It's Saturday, August 13, 2005 and another Turtle Trax weekly summary is due. This of course means that we have to devote a considerable amount of very precious Maui-time to this webpage update.
Essentially, it's time in front of a computer that we could be devoting to working on our book (manuscript due in a crazy-short amount of time). Also, if we're toiling away at our computers, we're not on or in the ocean.
So our Saturday update pulls us away from that also.
Still, we recognize the importance of each weekly summary. We often make use of them when we are back in Canada and when we ask a question such as, "What were the algae conditions in 1999?"
Our weekly updates for that year will tell us. In essence, our summaries serve as an important part of our "field notes." So we suck it up and get it done.
When Ursula was still teaching, her report cards had a mark for "Uses time wisely." We're still working on getting an A.
This week while diving at Kuamo'o, we resighted a male we'd known at Honokowai during Summers 2000 and 2001. Despite his missing left front flipper, he continues to fare well in the growing department. So his new Napili-area home seems to suit him.
The other good news is that the turtles at Kuamo'o are getting used to our presence. One strategy we've developed is "When in Rome..." At this particular "Rome," Kuamo'o, turtles like to rest in the sand and do nothing.
We've therefore taken to lying in the sand as well. On one dive this week, Ursula settled in front of a turtle already resting in the sand. (She is of the belief that the most reassuring "face" to win over a wary turtle is your butt.) Peter then settled behind the turtle.
Then all three of us, well, hung out on the sand.
A turtle swam toward us, and if there's one thing a swimming turtle has difficulty passing up, it's a chance to bug someone who is just going about his/her own business.
As we've already reported, turtles looking for trouble have a peculiar affinity for Ursula. Fortunately for her, this particular honu zeroed in on the resting male. Oh well, less amusement for Peter.
We've known the turtle sprawled in the foreground since 1999--a Honokowai regular fixture every summer. In 2001 and 2002, the young turtle's tail grew suspiciously larger. In 2003, we officially declared him as MALE in our database.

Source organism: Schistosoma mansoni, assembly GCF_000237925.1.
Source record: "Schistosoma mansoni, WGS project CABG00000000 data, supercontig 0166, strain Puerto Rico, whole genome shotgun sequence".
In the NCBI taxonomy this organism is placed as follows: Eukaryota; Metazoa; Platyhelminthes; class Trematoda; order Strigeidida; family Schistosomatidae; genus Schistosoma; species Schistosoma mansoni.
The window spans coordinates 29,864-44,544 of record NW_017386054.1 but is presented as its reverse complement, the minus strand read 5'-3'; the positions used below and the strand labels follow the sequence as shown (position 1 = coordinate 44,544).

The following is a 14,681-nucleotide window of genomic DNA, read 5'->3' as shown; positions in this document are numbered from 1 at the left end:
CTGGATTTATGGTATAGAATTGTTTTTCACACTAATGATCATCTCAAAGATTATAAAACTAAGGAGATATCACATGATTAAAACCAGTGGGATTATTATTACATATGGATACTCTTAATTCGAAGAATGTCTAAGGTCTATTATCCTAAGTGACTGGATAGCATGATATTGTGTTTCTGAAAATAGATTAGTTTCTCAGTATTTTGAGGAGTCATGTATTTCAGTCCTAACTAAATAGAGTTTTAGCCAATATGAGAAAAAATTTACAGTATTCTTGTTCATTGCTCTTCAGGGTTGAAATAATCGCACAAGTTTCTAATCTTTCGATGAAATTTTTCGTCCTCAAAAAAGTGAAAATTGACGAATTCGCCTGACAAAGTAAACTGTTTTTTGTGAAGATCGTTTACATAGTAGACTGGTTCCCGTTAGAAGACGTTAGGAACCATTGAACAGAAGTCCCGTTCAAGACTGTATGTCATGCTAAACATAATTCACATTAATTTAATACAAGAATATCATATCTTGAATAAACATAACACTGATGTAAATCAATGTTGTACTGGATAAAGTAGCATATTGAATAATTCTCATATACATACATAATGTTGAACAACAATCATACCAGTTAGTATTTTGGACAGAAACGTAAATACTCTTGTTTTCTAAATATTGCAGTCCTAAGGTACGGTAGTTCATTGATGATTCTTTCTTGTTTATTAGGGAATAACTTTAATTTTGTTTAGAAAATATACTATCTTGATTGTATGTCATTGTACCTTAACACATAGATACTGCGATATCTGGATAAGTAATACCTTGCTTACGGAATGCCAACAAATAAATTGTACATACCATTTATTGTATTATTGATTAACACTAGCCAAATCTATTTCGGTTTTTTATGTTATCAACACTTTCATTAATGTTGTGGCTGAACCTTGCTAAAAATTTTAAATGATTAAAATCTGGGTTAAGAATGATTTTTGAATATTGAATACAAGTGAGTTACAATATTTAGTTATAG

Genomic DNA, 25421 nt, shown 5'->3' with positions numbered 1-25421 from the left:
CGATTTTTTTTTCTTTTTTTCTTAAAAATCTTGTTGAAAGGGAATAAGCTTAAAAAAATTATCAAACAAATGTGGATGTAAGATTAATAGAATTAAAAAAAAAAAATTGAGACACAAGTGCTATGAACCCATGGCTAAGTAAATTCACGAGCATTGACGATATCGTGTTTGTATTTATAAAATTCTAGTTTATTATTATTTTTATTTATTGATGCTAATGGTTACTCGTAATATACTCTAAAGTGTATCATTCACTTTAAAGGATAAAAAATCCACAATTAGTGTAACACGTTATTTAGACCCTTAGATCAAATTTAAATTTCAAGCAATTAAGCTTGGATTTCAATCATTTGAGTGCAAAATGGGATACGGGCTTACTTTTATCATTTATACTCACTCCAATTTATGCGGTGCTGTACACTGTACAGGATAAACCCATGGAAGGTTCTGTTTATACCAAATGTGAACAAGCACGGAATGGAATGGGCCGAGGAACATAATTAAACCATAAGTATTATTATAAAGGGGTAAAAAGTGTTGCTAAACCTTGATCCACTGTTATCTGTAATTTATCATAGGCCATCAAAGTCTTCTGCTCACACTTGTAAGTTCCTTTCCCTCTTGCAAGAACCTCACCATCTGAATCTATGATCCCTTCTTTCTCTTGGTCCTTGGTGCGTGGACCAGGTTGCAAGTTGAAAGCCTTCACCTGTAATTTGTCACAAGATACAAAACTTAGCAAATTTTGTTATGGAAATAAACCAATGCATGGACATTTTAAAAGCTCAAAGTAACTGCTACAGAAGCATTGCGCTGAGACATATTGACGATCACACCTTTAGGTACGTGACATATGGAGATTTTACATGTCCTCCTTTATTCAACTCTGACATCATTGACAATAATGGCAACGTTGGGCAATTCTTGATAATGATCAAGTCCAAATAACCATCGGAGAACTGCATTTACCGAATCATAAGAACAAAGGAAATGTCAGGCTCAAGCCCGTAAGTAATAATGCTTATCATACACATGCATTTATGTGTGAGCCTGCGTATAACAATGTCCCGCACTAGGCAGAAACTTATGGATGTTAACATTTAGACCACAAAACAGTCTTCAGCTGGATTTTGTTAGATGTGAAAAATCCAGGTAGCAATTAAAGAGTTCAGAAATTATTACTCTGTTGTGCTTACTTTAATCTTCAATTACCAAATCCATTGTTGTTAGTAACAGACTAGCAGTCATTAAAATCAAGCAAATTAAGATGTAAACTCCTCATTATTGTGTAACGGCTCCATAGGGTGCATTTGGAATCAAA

This summer he'd been gone--until this week, when he showed up with the shiny spanky clean shell that we've now come to regard as the Hallmark of turtles newly back from their French Frigate Shoals migration.
We knew what we were witnessing was the end of this young male's first there-and-back breeding journey. Judging by the lack of flipper scars, he didn't impress the ladies enough to pass his genes on.
Also judging by his inability to keep his eyes open, his Rite of Passage drained him down to the last of his honu juices.
His presence attracted a fellow male who decided to drop by and give him a look-over. At least he was considerate about it and let the poor sot sleep.
Sighted this week, she had "87" painted on her shell. To our surprise, she had the largest tumor load that we've ever seen on a successful nesting female. We know from the monitoring program that fibropapilloma makes its appearance at the honu breeding grounds fairly regularly. What we didn't realize is that even a moderate tumor load does not appear to interfere with reproduction--yet another indication that FP is not the threat to the survival of the honu that we once thought it was.
After completing a snorkel survey, Peter mentioned he'd photographed a turtle with its right front flipper missing. By his guess, it was a shark attack. He loaded his images onto the computer and Ursula took one look at the turtle's right profile. She recognized the unfortunate honu immediately.
It was Uwapo.
We've known Uwapo since 1997 and this honu had been a daily fixture on our reefs. Except Summer 2004. Missing. In our Summer Summary for 2004, we wrote, "Uwapo, a daily feature on our reefs for years, made no appearance at all."
Now we're left to wonder if she was spending her time in shallow water recovering from her grievous injury.
While the tear seems to have healed cleanly, this is such small comfort. What with George losing his right front flipper some time between 2001 and 2002 and now Uwapo's injury... we can no longer be objective about tiger sharks.
Just like with fibropapilloma. It's one thing to find a severe tumor load on a stranger. It's quite another when it's on an old friend. One thing to see a flipper-less turtle. Absolutely another when you've watched enthralled at the turtle's graceful glide from the surface.
We had fun things that we wanted to report, but after discovering Uwapo and her condition, we'd rather just end our Week 6 summary with one final thing.
||Week 7 Summary|
||Summer of '05 at Honokowai|
||Who's Who Underwater at Honokowai|
||Table of Contents|
Last modified 05/08/20
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